Contributing mechanisms to pain state

Some general guides for interpretation of a comprehensive assessment, with regard to identifying contributions to a pain state from nociceptive and non‐nociceptive domains.

This is not a black and white process so much as a systematic way to assess and interpret your assessment in light of the wider clinical picture

Patterns are consistent with contribution of biological mechanisms (primary nociceptive, nerve root (also dorsal root ganglion‐evoked nociceptive discharge), peripheral neuropathic and central nervous system, immune, autonomic and endocrine contributions).

Psychosocial contributions clearly have their effect on the CNS but are not biological contributions. PCS = Pain catastrophising scale; PKQr = Revised pain knowledge questionnaire; FABQ = Fear avoidance beliefs questionnaire.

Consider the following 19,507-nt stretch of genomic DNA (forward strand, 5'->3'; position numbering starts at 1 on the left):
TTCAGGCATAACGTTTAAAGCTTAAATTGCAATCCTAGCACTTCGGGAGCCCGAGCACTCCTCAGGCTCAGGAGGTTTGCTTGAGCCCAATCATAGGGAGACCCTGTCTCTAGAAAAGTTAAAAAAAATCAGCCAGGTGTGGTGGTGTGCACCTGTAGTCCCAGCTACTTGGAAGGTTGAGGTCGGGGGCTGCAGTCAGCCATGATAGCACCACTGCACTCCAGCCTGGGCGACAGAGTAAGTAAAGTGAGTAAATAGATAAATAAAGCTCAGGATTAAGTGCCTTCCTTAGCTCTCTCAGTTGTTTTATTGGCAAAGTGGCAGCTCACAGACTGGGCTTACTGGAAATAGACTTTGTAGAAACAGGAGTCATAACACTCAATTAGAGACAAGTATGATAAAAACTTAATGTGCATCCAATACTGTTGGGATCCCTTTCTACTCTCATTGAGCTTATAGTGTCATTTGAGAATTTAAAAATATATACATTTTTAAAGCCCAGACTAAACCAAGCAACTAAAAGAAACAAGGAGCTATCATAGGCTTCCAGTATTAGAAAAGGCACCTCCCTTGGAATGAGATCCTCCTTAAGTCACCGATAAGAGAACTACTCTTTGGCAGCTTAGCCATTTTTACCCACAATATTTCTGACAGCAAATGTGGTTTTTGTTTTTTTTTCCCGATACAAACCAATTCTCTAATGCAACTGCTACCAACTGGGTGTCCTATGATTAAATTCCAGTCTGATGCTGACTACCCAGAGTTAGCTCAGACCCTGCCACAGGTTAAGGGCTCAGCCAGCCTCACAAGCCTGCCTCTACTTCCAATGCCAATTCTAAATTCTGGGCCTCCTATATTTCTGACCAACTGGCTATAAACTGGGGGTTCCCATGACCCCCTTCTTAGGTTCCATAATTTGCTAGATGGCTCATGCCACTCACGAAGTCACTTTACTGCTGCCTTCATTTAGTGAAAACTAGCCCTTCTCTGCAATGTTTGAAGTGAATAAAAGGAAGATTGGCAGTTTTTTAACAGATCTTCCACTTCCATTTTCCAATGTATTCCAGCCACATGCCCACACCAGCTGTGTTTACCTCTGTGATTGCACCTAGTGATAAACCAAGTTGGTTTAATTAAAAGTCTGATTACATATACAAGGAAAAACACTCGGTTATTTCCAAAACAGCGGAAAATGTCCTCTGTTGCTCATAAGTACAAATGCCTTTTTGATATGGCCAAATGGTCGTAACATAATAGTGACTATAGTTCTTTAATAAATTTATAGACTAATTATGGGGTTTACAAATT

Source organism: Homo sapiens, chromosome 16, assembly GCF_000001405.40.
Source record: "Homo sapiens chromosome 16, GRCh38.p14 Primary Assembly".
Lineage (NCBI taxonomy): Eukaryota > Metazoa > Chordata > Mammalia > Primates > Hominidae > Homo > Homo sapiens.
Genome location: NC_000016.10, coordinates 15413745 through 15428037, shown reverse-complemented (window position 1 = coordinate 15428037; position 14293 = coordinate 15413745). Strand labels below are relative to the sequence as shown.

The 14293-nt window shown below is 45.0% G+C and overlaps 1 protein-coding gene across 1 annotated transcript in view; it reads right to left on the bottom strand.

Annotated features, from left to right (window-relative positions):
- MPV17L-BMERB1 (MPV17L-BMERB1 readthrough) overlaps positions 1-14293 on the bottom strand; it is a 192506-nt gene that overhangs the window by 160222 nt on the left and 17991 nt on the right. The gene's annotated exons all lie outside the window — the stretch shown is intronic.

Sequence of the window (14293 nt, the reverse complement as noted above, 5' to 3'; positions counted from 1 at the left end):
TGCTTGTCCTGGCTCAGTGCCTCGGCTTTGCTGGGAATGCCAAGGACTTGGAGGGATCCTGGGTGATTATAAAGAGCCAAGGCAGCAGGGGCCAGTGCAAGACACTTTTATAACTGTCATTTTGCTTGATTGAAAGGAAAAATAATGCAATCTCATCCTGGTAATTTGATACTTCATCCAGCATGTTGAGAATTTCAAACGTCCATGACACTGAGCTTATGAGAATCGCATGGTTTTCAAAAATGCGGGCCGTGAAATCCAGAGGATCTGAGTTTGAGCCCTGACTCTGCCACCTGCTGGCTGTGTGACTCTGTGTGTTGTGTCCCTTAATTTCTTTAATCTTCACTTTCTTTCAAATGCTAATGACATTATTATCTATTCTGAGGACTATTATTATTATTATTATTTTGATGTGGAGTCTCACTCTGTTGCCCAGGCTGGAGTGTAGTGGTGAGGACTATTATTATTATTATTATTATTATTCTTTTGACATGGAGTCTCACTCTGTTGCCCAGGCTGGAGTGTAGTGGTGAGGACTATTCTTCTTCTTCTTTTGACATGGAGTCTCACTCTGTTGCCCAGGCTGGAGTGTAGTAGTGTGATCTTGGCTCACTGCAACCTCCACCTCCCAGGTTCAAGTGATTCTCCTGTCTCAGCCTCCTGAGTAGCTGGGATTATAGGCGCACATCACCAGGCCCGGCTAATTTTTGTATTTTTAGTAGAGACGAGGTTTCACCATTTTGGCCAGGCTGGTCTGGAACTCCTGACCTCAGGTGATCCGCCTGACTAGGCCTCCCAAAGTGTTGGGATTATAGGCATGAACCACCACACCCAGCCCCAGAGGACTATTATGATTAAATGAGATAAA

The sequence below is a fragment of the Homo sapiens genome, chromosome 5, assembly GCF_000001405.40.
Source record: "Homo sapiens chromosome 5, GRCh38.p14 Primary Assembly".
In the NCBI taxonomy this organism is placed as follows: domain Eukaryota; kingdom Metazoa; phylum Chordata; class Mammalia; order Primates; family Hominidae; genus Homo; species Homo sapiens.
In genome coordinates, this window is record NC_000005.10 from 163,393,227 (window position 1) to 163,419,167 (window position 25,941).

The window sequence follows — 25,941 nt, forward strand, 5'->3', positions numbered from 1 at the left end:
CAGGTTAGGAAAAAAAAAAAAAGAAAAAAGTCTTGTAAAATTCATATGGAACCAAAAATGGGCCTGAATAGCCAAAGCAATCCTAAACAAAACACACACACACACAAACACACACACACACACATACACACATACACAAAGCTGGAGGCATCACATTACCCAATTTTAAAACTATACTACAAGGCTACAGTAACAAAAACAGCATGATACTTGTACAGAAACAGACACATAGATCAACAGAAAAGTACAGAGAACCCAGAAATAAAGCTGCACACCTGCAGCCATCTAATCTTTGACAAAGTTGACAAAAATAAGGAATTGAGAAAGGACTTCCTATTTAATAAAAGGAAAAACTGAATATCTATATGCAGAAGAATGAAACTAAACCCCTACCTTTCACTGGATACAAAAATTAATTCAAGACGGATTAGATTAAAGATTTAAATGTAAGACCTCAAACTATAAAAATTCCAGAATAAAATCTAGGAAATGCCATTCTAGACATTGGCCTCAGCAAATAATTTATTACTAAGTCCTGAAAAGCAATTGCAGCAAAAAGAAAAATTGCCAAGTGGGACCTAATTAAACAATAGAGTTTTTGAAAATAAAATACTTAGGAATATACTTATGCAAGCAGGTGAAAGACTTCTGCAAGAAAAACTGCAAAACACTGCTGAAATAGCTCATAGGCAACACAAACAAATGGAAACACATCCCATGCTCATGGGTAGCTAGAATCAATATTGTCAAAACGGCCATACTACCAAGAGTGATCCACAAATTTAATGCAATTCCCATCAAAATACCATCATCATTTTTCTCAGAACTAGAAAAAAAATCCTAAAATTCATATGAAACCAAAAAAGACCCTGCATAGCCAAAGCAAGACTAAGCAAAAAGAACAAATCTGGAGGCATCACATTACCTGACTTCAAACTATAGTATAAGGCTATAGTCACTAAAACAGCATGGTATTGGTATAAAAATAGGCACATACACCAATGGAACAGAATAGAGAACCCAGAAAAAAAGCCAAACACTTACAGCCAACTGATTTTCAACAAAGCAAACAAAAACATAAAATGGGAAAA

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contributing mechanisms to pain flow chart

Some general guides for interpretation of a comprehensive assessment, with regard to identifying contributions to a pain state from nociceptive and non‐nociceptive domains. Patterns are consistent with contribution of biological mechanisms (primary nociceptive, nerve root (also dorsal root ganglion‐evoked nociceptive discharge), peripheral neuropathic and central nervous system, immune, autonomic and endocrine contributions). Psychosocial contributions clearly have their effect on the CNS but are not biological contributions. PCS = Pain catastrophising scale; PKQr = Revised pain knowledge questionnaire; FABQ = Fear avoidance beliefs questionnaire.

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